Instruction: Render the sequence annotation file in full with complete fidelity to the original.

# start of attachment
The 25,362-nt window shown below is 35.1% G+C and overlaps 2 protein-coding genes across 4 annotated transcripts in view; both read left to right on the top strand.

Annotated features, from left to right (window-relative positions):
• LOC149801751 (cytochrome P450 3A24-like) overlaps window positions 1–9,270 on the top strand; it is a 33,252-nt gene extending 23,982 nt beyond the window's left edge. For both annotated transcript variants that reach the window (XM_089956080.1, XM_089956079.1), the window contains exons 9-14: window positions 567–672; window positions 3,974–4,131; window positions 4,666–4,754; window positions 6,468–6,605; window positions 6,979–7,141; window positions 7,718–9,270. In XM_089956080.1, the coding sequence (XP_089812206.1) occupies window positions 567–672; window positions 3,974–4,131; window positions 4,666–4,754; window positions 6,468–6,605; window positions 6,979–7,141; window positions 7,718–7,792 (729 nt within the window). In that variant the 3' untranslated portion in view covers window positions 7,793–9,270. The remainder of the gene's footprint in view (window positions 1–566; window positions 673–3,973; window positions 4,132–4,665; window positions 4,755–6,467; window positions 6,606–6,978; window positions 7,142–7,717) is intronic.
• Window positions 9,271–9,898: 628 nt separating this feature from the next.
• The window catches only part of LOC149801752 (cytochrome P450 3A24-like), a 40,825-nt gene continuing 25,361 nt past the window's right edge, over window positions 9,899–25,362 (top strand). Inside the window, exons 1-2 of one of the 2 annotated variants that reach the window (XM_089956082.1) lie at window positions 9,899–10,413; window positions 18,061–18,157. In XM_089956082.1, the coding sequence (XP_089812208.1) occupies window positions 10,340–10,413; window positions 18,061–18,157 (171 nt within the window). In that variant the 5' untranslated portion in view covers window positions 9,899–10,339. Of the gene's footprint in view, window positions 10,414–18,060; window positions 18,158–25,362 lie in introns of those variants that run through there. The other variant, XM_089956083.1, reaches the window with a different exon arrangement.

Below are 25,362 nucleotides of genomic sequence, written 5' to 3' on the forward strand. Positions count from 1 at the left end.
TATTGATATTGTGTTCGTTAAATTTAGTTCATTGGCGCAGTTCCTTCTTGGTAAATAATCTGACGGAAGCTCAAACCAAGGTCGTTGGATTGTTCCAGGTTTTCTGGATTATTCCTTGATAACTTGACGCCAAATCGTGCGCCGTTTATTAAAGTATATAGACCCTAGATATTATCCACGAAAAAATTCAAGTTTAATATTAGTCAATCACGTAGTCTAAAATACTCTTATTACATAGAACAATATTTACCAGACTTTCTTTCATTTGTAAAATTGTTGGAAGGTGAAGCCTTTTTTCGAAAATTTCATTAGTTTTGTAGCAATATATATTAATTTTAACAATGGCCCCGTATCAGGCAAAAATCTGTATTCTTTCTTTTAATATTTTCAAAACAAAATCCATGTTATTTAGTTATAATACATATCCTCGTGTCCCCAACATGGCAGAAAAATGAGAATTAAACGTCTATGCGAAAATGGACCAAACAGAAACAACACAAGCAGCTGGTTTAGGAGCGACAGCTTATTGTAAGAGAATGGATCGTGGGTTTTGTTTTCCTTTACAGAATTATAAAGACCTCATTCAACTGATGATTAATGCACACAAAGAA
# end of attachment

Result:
The 25,362-nt window shown below is 35.1% G+C and overlaps 2 protein-coding genes across 4 annotated transcripts in view; both read left to right on the top strand.

Annotated features, from left to right (window-relative positions):
• LOC149801751 (cytochrome P450 3A24-like) overlaps window positions 1–9,270 on the top strand; it is a 33,252-nt gene extending 23,982 nt beyond the window's left edge. For both annotated transcript variants that reach the window (XM_089956080.1, XM_089956079.1), the window contains exons 9-14: window positions 567–672; window positions 3,974–4,131; window positions 4,666–4,754; window positions 6,468–6,605; window positions 6,979–7,141; window positions 7,718–9,270. In XM_089956080.1, the coding sequence (XP_089812206.1) occupies window positions 567–672; window positions 3,974–4,131; window positions 4,666–4,754; window positions 6,468–6,605; window positions 6,979–7,141; window positions 7,718–7,792 (729 nt within the window). In that variant the 3' untranslated portion in view covers window positions 7,793–9,270. The remainder of the gene's footprint in view (window positions 1–566; window positions 673–3,973; window positions 4,132–4,665; window positions 4,755–6,467; window positions 6,606–6,978; window positions 7,142–7,717) is intronic.
• Window positions 9,271–9,898: 628 nt separating this feature from the next.
• The window catches only part of LOC149801752 (cytochrome P450 3A24-like), a 40,825-nt gene continuing 25,361 nt past the window's right edge, over window positions 9,899–25,362 (top strand). Inside the window, exons 1-2 of one of the 2 annotated variants that reach the window (XM_089956082.1) lie at window positions 9,899–10,413; window positions 18,061–18,157. In XM_089956082.1, the coding sequence (XP_089812208.1) occupies window positions 10,340–10,413; window positions 18,061–18,157 (171 nt within the window). In that variant the 5' untranslated portion in view covers window positions 9,899–10,339. Of the gene's footprint in view, window positions 10,414–18,060; window positions 18,158–25,362 lie in introns of those variants that run through there. The other variant, XM_089956083.1, reaches the window with a different exon arrangement.

Below are 25,362 nucleotides of genomic sequence, written 5' to 3' on the forward strand. Positions count from 1 at the left end.
TATTGATATTGTGTTCGTTAAATTTAGTTCATTGGCGCAGTTCCTTCTTGGTAAATAATCTGACGGAAGCTCAAACCAAGGTCGTTGGATTGTTCCAGGTTTTCTGGATTATTCCTTGATAACTTGACGCCAAATCGTGCGCCGTTTATTAAAGTATATAGACCCTAGATATTATCCACGAAAAAATTCAAGTTTAATATTAGTCAATCACGTAGTCTAAAATACTCTTATTACATAGAACAATATTTACCAGACTTTCTTTCATTTGTAAAATTGTTGGAAGGTGAAGCCTTTTTTCGAAAATTTCATTAGTTTTGTAGCAATATATATTAATTTTAACAATGGCCCCGTATCAGGCAAAAATCTGTATTCTTTCTTTTAATATTTTCAAAACAAAATCCATGTTATTTAGTTATAATACATATCCTCGTGTCCCCAACATGGCAGAAAAATGAGAATTAAACGTCTATGCGAAAATGGACCAAACAGAAACAACACAAGCAGCTGGTTTAGGAGCGACAGCTTATTGTAAGAGAATGGATCGTGGGTTTTGTTTTCCTTTACAGAATTATAAAGACCTCATTCAACTGATGATTAATGCACACAAAGAA